E-gov chief urges administration to offer incentives to CIOs
Bush administration officials must look for ways to prevent federal agencies' chief information officers from "burning out" as they work to improve cybersecurity and address a wide range of other technology issues, the Office of Management and Budget's (OMB) e-government administrator told a House panel on Tuesday.
"We're trying to drive an awful lot of transformation, and these have become some of the most stressful jobs," Mark Forman said during a House Government Reform subcommittee hearing on cybersecurity.
Forman said much of that stress stems from the sweeping management reforms that must be implemented in order to better protect agencies' information systems from cyberattack.
"I'm not quite sure yet how you keep people from burning out, although that is something we're going to have to start looking at more and more," he said.
Rep. Candice Miller, R-Mich., agreed, raising concerns that agencies may be losing a large amount of "institutional knowledge" as their CIOs leave through a "revolving door" for higher paying private-sector jobs.
Forman said the administration has asked Congress for a "performance fund" to give federal CIOs a greater incentive to remain on the job. "I think that will help a tremendous amount," he said.
The administration also is trying to "significantly empower" the CIOs to make a "business case" for how federal IT dollars should be spent, Forman said.
"What really is at the heart of getting the federal government more secure is what we're doing with the infrastructure, networks, telecommunications, the basic computing platforms that we're using," Forman said. "I think we're fine with resources. The challenge is that there is a lot of work, and it takes time."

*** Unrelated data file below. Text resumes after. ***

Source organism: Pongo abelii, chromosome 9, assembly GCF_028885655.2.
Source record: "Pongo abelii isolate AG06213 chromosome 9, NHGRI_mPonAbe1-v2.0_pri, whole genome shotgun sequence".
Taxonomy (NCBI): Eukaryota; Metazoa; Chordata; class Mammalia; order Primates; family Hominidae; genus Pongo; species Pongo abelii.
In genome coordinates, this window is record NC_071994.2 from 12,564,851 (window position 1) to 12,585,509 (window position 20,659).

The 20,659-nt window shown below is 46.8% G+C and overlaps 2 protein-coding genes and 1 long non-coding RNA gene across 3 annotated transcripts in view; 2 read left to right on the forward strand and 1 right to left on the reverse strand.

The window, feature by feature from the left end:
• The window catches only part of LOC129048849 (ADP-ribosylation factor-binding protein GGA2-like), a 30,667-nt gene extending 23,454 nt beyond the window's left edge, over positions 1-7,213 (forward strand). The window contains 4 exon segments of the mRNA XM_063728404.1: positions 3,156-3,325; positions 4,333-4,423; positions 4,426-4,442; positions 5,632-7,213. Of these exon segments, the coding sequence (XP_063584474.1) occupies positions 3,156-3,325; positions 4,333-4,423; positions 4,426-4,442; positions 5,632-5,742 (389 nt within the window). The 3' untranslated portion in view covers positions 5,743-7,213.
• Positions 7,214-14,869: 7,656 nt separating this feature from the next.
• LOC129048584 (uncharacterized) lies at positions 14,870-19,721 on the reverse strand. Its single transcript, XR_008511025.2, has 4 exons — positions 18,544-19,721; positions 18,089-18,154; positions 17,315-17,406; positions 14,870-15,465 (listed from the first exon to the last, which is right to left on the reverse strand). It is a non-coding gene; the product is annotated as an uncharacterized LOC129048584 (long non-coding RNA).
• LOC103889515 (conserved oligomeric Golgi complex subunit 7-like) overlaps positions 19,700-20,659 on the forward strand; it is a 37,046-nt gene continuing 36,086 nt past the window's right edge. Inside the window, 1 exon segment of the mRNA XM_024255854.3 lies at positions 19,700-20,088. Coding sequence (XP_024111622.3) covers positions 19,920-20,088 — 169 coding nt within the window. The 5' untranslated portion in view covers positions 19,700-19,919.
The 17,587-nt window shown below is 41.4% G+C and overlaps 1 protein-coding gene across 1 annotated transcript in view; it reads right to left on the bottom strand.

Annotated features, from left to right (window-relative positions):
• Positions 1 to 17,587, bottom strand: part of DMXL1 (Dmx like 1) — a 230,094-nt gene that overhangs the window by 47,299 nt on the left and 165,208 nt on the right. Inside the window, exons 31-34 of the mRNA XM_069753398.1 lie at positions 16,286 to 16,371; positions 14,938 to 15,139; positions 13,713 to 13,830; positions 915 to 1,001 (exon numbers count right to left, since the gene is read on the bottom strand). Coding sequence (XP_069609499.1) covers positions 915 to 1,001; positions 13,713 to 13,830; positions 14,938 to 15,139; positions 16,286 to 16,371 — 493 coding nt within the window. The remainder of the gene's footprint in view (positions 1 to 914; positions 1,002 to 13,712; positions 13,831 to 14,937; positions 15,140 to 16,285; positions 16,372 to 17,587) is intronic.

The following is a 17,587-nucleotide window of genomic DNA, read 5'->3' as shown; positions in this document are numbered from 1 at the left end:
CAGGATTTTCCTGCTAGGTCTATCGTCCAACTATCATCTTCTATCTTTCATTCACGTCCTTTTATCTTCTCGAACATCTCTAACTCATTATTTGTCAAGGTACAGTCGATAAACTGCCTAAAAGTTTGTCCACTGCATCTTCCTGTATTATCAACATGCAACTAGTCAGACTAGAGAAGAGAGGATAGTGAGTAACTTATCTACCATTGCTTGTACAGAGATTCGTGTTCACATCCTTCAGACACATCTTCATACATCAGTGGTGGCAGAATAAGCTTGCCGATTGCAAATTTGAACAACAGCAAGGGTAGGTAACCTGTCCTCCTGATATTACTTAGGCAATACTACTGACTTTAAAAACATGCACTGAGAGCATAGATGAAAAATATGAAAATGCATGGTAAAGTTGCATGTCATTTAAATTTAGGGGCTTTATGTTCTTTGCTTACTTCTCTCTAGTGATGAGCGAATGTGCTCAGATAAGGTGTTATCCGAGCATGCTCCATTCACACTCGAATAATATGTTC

Pointing to OMB's May 16 report to Congress on federal government information security reform, Forman said federal agencies have made progress in identifying and fixing longstanding problems. He noted that in fiscal 2002, for example, risk assessments had been performed on 65 percent of federal information systems, and 62 percent of federal systems had an "up-to-date security plan."
"But there's much work that remains before we can say IT systems are adequately secured in the federal government," Forman said, noting that more than half of the largest federal agencies have reported at least one "material weakness" related to information security.
Rep. Adam Putnam, R-Fla., chairman of the Technology, Information Policy, Intergovernmental Relations and the Census Subcommittee, said lawmakers share a "bipartisan frustration" over the cybersecurity problems plaguing federal agencies.
"The weaknesses identified are weaknesses that would be significantly reduced if approved procedures and protocols or best practices were actually followed," Putnam said.
He noted, for example, that General Accounting Office audits have found that some federal information systems have never been tested in a production environment, and some agencies have failed to install patches on systems "for months after known vulnerabilities are identified."
"These rudimentary lapses are not acceptable," Putnam said. "While some progress is clearly being made at federal agencies, going from an 'F' to a 'D' isn't saying much."